Mr. Speaker, the government is going to have to answer to Quebec's 10,000 aluminum industry workers with regard to the new NAFTA.
This new agreement, which was negotiated in secret, cannot be described as a win. Once again, the Prime Minister was unable to protect the workers of one of Quebec's iconic industries. Our nine aluminum smelters produce nearly three tonnes of primary aluminum, or 60% of the total North American production. Our expertise is recognized around the world.
Our industry, which produces the cleanest aluminum in the world, was sacrificed in favour of steel. The government is bragging about the fact that 70% of the materials used in auto manufacturing will now come from North America, when that percentage was already at 62.5%. However, although the agreement clearly indicates that all steel manufacturing processes must take place in one of the three countries for the steel to be considered North American, Ottawa, unlike the U.S. President, failed to obtain the same assurances for our aluminum. As a result, Mexico, which does not produce any aluminum and must therefore import 100% of its aluminum, will be able to continue buying cheaper aluminum from China and processing it before exporting it to the United States labelled as North American aluminum.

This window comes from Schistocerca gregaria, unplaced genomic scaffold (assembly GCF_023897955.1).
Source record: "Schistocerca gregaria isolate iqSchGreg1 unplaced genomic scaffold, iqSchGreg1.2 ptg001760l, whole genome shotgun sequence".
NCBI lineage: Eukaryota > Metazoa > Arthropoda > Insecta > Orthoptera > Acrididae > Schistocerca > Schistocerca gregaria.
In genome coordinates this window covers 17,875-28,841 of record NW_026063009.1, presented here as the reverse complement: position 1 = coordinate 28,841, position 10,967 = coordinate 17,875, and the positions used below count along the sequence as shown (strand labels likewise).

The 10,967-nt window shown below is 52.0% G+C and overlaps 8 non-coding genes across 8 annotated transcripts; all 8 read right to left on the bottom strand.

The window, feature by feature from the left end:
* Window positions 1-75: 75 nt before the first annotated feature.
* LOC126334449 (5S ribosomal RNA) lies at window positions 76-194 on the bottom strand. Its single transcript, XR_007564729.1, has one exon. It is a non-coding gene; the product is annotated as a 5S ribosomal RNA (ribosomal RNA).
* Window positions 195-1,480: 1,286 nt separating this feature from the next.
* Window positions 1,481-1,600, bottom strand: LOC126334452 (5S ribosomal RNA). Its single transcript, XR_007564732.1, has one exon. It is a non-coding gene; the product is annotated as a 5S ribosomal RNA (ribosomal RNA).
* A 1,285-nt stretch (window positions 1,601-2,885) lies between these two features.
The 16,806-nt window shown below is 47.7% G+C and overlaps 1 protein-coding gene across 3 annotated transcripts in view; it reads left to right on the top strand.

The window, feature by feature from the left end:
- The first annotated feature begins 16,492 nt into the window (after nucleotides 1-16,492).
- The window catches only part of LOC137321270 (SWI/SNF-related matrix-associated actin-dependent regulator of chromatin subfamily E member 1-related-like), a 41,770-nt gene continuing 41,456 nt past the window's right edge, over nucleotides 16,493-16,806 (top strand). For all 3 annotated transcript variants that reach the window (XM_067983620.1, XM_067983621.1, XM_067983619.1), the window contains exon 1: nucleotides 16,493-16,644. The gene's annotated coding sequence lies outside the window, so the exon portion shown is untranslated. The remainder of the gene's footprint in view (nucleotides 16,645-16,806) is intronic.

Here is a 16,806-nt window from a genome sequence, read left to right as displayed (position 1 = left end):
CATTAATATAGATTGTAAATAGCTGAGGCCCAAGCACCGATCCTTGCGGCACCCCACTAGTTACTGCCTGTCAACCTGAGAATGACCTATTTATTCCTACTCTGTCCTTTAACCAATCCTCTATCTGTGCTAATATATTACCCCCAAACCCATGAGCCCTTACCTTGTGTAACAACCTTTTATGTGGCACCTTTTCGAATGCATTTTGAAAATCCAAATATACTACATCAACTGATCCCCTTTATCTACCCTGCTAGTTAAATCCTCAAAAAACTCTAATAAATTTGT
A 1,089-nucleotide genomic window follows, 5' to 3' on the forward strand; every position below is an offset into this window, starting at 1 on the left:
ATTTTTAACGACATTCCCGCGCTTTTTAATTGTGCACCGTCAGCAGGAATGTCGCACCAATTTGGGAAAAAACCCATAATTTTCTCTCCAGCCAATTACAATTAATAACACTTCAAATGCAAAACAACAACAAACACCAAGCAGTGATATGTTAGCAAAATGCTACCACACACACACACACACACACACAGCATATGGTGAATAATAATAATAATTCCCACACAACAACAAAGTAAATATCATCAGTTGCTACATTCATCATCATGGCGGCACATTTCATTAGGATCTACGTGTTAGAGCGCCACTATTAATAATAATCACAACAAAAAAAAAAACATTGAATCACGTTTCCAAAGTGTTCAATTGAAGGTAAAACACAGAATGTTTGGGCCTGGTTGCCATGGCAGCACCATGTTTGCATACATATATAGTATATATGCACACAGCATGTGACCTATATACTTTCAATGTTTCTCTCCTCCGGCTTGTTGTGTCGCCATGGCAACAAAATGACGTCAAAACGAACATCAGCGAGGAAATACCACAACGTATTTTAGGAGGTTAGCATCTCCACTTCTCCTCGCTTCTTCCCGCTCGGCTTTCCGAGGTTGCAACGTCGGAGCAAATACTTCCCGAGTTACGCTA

Over the course of summer 2019, we saw that the importation of aluminum wheels from China dropped in the United States but rose dramatically in Mexico. During that time, Mexico's exports of processed aluminum wheels to the United States more than doubled.
We have nothing to gain from this agreement, which may even result in the outsourcing of our industry. That is why we are requesting an emergency debate on this issue.